A whole decade could have passed by yet you’re still deeply impacted by the feelings associated with a past memory.
In this situation, I think the only way to overcome it is to do the thing that scares you. Of course it might not go swimmingly but being embarrassed or forgetting your words isn’t the worst possible thing that could happen you . It’s not good but it could be so much worse. I think changing the way you think about a situation not turning out perfectly is so important.
Focus on just being able to do it and get through it without all the extra pressure of being perfect. Try, try and try again even if it means feeling a bit uncomfortable and being a little awkward.
In time, you go from associating public speaking with being fear and embarrassment to it being a way to express yourself.
Doing this allows you to eventually rewrite the memory associated with that experience.
As we go through life we develop ideas of what freedom would look like or feel like for ourselves. It may come from how you were brought up, the career aspirations you have or maybe just how you feel in particular moments.
If the idea of feeling liberated matters to you then it’s worth while creating a life that aligns with that.
Maybe for you liberation comes from being able to have last minute getaways a few times a year. It could be a day in a new city or a week somewhere far away. What matters is that you have the choice to do it.
It could be that freedom for you comes from being able to speak your mind without worrying about what other people will think.
Or perhaps you feel free when you don’t have to explain yourself to other people, as in you’re free to make choices without having to justify them.
Choosing a life that conflicts with what makes you feel free only leads to frustration. Frustration towards those that have become a barrier to your freedom and frustration towards yourself for ending up in these circumstances.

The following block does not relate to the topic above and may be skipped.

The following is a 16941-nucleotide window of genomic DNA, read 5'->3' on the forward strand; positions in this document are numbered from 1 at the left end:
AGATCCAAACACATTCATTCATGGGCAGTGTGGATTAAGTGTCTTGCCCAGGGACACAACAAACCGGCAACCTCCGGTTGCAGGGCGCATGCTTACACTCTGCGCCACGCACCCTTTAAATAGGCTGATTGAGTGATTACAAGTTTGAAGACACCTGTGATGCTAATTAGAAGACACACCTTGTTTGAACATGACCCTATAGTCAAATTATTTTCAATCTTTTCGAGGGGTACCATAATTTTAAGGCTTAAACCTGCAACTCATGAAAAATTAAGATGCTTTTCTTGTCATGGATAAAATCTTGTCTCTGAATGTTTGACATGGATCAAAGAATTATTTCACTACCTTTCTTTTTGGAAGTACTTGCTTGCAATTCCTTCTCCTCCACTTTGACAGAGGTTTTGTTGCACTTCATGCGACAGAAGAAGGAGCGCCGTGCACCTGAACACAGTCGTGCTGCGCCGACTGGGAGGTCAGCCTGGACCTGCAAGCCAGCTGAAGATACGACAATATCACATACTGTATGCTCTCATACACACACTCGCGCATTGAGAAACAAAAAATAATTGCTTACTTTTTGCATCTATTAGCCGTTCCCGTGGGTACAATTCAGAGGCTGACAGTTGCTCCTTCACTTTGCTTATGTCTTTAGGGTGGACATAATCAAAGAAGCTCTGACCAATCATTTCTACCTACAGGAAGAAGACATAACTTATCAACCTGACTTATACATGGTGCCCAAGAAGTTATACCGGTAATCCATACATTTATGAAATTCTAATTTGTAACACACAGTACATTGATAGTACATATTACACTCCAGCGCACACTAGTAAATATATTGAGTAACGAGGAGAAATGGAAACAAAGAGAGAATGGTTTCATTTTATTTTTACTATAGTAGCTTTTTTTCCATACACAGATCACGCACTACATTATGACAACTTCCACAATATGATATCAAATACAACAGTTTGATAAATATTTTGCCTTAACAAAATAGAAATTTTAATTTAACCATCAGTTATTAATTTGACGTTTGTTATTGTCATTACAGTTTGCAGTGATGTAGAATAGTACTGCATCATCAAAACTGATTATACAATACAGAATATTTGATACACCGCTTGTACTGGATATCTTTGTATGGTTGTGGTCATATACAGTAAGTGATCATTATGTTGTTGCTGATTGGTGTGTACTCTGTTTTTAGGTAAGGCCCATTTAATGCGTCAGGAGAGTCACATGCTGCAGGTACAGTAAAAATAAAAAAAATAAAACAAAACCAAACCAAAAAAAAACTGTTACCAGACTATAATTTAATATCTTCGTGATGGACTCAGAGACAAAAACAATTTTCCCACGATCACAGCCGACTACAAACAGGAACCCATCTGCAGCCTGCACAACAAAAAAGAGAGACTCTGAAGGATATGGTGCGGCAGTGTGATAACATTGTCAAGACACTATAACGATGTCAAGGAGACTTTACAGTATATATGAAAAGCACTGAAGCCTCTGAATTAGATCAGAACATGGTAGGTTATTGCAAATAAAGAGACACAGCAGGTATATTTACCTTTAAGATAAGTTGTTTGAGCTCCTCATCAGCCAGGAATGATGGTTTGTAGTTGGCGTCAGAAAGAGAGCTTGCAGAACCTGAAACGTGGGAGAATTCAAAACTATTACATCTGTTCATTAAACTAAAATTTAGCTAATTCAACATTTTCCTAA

In all this, one of the most important things to remember is that freedom is a feeling. You might not feel free right now but you can always feel differently tomorrow (or a few months from now once you’ve made some changes in your life).
Looking through drafts is a great way to observe your growth as a writer. Many time you come across things your current self would never write and so you press delete. Other times you come across good ideas that are poorly written out and you then have the option to just delete them and start over or to tend to them with a fresh perspective.
I believe that most writers drafts or deleted content far outweighs what they’re shared and put out into the world.
It’s quite obvious that the things that get deleted aren’t considered worth sharing. Perhaps, it had been in your drafts for a few months or even years but every time you went back to it, you didn’t really like it enough to work on it a little more and complete it. Maybe it just wasn’t a good idea, it happens and it’s perfectly okay.
Then, there are the drafts.
There are days when you write, write and write some more. This results in an influx of ideas and some of these ideas are ‘microwavable’ whilst others are more like seeds.
The ‘microwave’ ideas don’t take much time to be brought to life. They’re not necessarily instant but if you set a little time to work on them you can finish them fairly easily. They don’t stay drafts for long.
Then there are the ideas that are like seedlings, these ones require time, care and attention. They can’t be rushed and if if you ever try to hurry them along, you’ll never be happy with the result. But if you’re willing to have patience these ideas will flourish when they finally come alive in all their glory.
I think it could be said that one of the biggest things that holds us back is that we try to hard to be a specific type of way or create a certain kind of thing. Often our efforts go into emulating what we have already seen done and the way that we think or have been told that things should be.